Writing a simple Python async message queue server - Part III

Marton Trencseni - Wed 22 May 2024 - Python


In previous posts, I wrote a simple async message queue server in Python, C++ and Javascript:

In this final post on the toy Python async message queue server implementation, I make further feature and code improvements on this small program.

The code is up on Github.


I want to make all 3 versions (Python, C++ and Javascript) wire-compatible, so I decided to standardize on JSON messages. The previous Python versions used serialized Python objects, which are very similar to JSON, but not exactly the same. Overall, the changes I wanted to make in this final version:

  • JSON wire protocol
  • support the following commands:
    • subscribe
      • last_seen (optional, int, default 0): if supplied, only send messages not yet seen
      • cache (optional, bool, default true): if supplied and true, don't send caches messages on subscribe
    • unsubscribe
    • send
      • delivery: all or one
      • cache (optional, bool, default true): if supplied and false, do not cache this messages, only send to currently connected subscribers, overriding delivery semantics
  • server always sends JSON responses, including error messages
  • add reasonable error handling to the code, but avoid cascading exceptions where possible
  • add Python type hints
  • refactor code for small wins

Command validation

The most interesting part of this refactor was command validation. I broke this into two parts:

  1. did the client send valid JSON?
  2. is the JSON a valid message to this server?

The first part is easy by catching json.JSONDecodeError from the json.loads() call. The second part is tricky, as there is no standard way to validate JSON. I came up with a mini-DSL for it, best explained by showing an actual template from the code:

template_send = {
    "command": {"type": str, "required": True},
    "topic": {"type": str, "required": True},
    "msg": {"type": str, "required": True},
    "delivery": {"type": str, "required": True, "values": ["all", "one"]},
    "cache": {"type": bool, "required": False},

Validation is simple and takes just ~10 lines of code:

def template_match(template: Dict[str, Dict[str, Any]], obj: Dict[str, Any]) -> bool:
    if not set(obj.keys()).issubset(template.keys()):
        return False
    for key, props in template.items():
        if props["required"] and key not in obj:
            return False
        if key in obj and not isinstance(obj[key], props["type"]):
            return False
        if "values" in props and obj[key] not in props["values"]:
            return False
    return True

With these definitions for the 3 commands the server accepts, valid JSON commands sent by clients can be validated like:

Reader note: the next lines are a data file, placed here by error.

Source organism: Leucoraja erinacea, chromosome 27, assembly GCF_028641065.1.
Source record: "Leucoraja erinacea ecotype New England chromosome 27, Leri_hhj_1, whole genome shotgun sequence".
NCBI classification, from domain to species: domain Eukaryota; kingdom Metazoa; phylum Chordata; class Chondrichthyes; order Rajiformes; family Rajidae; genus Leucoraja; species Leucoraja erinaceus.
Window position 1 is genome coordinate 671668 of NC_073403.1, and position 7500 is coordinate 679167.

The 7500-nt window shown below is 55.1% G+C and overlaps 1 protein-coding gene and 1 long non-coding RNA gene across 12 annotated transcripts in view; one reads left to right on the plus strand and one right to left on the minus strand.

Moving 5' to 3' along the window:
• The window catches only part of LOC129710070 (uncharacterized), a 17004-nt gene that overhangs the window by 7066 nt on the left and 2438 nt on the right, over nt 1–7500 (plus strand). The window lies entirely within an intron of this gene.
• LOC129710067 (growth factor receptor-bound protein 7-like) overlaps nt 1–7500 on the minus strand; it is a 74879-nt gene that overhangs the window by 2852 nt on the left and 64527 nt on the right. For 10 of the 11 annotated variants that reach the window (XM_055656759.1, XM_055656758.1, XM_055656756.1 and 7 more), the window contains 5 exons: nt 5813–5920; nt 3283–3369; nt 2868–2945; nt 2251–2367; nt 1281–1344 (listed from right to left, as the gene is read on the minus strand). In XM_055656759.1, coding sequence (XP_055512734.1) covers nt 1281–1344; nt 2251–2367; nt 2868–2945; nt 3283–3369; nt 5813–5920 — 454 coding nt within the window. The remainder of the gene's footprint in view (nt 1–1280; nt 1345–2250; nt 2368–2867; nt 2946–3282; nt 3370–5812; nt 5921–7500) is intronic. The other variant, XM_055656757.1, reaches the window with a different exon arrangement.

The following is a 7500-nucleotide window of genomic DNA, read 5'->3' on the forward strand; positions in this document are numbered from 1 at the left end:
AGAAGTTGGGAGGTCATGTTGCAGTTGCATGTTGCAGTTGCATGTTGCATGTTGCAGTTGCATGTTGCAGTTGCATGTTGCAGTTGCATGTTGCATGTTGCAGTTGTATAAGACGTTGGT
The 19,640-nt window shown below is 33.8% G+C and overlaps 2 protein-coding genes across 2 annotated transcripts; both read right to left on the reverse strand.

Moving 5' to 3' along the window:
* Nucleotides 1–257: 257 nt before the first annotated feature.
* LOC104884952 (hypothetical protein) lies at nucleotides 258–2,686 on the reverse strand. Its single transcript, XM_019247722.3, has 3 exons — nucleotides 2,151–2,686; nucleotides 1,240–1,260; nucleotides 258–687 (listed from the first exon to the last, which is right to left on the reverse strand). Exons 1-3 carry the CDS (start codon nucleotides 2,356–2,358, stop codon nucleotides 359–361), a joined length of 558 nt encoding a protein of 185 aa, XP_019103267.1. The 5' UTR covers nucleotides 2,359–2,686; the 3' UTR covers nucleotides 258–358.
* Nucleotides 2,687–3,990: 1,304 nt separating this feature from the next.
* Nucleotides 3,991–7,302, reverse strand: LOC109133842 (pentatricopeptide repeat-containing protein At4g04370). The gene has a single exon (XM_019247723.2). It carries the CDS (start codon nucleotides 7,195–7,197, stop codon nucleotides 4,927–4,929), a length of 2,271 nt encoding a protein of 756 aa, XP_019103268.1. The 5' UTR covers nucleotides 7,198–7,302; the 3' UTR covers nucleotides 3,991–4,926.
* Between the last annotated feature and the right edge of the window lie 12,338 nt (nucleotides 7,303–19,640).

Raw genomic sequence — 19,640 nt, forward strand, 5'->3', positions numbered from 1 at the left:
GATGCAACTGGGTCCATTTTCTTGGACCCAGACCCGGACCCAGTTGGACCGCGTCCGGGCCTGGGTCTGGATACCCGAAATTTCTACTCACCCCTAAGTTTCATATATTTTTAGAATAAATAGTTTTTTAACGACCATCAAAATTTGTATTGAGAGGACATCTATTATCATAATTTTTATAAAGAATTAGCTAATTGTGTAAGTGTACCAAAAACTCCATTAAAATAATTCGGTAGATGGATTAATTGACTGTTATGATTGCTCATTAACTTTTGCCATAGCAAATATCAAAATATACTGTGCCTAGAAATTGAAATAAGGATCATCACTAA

def verify_command(cmd: Dict[str, Any]) -> bool:
    templates: Dict[str, Dict[str, Dict[str, Any]]] = {
        "subscribe": template_subscribe,
        "unsubscribe": template_unsubscribe,
        "send": template_send,
    if "command" not in cmd or not isinstance(cmd["command"], str):
        return False
    template: Optional[Dict[str, Dict[str, Any]]] = templates.get(cmd["command"])
    if template is None or not template_match(template, cmd):
        return False
    return True

The main message processing event loop is then:

while line.strip() != "quit":
    line = (await reader.readline()).decode("utf8")
    if line.strip() == "":
    logging.info(f"Received: {line.strip()}")
        cmd = json.loads(line)
    except json.JSONDecodeError:
        send_failure(writer, "Could not parse json")
            if verify_command(cmd):
                handle_command(cmd, writer)
                send_failure(writer, "Malformed json message")
        except Exception as e:
            send_failure(writer, "Internal exception")

Exceptions are used in this main loop, but the verify_command() and handle_command() functions containing the actual application logic are free of try blocks, which I find desirable and pleasing. Also, thanks to the separation of verification and handling, handle_command() is free of conditionals related to validity checks!

Type checks

Adding type hints (and then checking with mypy) was trivial because I used ChatGPT-4o: I gave it the original code, and told it to add type hints. The result was almost perfect, I only needed to do around 5-10 minutes of fixes to get to the final state. However, the code with types is significantly less readable in my opinion — in my opinion, part of the reason Python is so readable is that the code is not littered with type (and variable) declarations. This, coupled with the fact that at least for this small snippet of code, an LLM is able to infer my intent and add the type hints, led me think that maybe types shouldn't be a primary part of the language. Maybe it should be something that is hidden by default in IDEs, inferred by LLMs, and only "escalated" to the human programmer when the LLM can't get it right, or when the human is explicitly in review mode.


In the next step, I will write some unit tests, which I will be able to reuse for the C++ and Javascript implementations as well.